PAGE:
@IBAction func getDirections(_ sender: Any) {
    
    if let addressString = address.text,
        let cityString = city.text,
        let stateString = state.text,
        let zipString = zip.text {
    
        let addressString = 
            "\(addressString) \(cityString) \(stateString) \(zipString)"
        
        CLGeocoder().geocodeAddressString(addressString, 
                   completionHandler: {(placemarks, error) in
                
                if error != nil {
                    print("Geocode failed: \(error!.localizedDescription)")
                } else if let marks = placemarks, marks.count > 0 {
                        let placemark = marks[0]
                        if let location = placemark.location {
                        self.coords = location.coordinate
                        self.showMap()
                    }
                }
        })
    }
}Code language: Swift (swift)

The steps used to perform the geocoding translation mirror those outlined in Integrating Maps into iOS 16 Apps using MKMapItem with one difference: a method named showMap is called if a successful translation occurs. All that remains, therefore, is to implement this method.

Launching the Map

With the address string and coordinates obtained, the final task is implementing the showMap method. This method will create a new MKPlacemark instance for the destination address, configure options for the map to request driving directions, and launch the map. Since the map will be launched with a single map item, it will default to providing directions from the current location. With the ViewController.swift file still selected, add the code for the showMap method so that it reads as follows:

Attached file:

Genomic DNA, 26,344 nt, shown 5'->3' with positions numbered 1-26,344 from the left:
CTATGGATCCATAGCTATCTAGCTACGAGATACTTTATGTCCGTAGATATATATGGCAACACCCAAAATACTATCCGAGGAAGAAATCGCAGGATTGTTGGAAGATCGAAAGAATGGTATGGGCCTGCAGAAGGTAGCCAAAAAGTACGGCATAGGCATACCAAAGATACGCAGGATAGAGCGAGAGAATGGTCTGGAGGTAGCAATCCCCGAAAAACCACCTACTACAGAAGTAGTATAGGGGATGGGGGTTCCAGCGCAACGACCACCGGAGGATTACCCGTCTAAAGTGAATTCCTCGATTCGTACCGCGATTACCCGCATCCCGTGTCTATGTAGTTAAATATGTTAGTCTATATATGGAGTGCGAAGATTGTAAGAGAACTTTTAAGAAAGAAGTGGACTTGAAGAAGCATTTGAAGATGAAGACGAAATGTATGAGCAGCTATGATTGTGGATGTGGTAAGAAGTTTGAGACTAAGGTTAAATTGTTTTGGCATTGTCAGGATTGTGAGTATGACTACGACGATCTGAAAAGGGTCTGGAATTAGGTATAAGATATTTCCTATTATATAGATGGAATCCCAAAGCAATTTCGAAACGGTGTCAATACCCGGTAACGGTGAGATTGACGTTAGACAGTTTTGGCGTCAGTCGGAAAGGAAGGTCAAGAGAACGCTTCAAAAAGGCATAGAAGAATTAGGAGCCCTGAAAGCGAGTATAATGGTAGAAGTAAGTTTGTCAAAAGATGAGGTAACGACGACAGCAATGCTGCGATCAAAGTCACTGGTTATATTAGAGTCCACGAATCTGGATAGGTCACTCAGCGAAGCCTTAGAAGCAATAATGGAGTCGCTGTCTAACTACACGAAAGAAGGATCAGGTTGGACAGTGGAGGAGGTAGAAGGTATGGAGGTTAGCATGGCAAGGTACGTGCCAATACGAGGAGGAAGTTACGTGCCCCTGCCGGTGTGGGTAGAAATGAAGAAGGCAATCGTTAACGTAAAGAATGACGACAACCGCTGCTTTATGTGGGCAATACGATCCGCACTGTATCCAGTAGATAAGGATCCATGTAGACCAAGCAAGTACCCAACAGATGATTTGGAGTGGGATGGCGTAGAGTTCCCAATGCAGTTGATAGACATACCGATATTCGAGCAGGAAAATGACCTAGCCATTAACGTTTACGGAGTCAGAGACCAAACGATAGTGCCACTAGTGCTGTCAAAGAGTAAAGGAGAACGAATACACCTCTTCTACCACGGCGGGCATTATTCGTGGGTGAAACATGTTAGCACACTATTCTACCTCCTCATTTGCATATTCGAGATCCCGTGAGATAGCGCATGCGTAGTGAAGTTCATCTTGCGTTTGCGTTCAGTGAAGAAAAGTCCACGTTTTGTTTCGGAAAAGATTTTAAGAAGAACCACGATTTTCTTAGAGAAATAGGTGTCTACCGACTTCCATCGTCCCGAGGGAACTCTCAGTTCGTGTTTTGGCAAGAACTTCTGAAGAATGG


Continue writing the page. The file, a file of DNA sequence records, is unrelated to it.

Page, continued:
func showMap() {
    
    if let addressString = address.text,
        let cityString = city.text,
        let stateString = state.text,
        let zipString = zip.text,
        let coordinates = coords {
        
        let addressDict =
            [CNPostalAddressStreetKey: addressString,
             CNPostalAddressCityKey: cityString,
             CNPostalAddressStateKey: stateString,
             CNPostalAddressPostalCodeKey: zipString]
        
        let place = MKPlacemark(coordinate: coordinates,
                                addressDictionary: addressDict)
        
        let mapItem = MKMapItem(placemark: place)
        
        let options = [MKLaunchOptionsDirectionsModeKey:
            MKLaunchOptionsDirectionsModeDriving]
        
        mapItem.openInMaps(launchOptions: options)
    }
}Code language: Swift (swift)

The method simply creates an NSDictionary containing the contact keys and values for the destination address. It then creates an MKPlacemark instance using the address dictionary and the coordinates from the forward geocoding operation. Next, a new MKMapItem object is created using the placemarker object before another dictionary is created and configured to request driving directions. Finally, the map is launched.

Building and Running the App

Within the Xcode toolbar, click on the Run button to compile and run the app, either on a physical iOS device or the iOS Simulator. Once loaded, enter an address into the text fields before touching the Get Directions button. The map should subsequently appear with the route between your current location and the destination address. Note that if the app is running in the simulator, the current location will likely default to Apple’s headquarters in California:

 

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Figure 65-2

Summary

This chapter’s goal has been to create a simple app that uses geocoding and the MKPlacemark and MKMapItem classes. The example app created in this chapter has demonstrated the ease with which maps and directions can be integrated into iOS apps.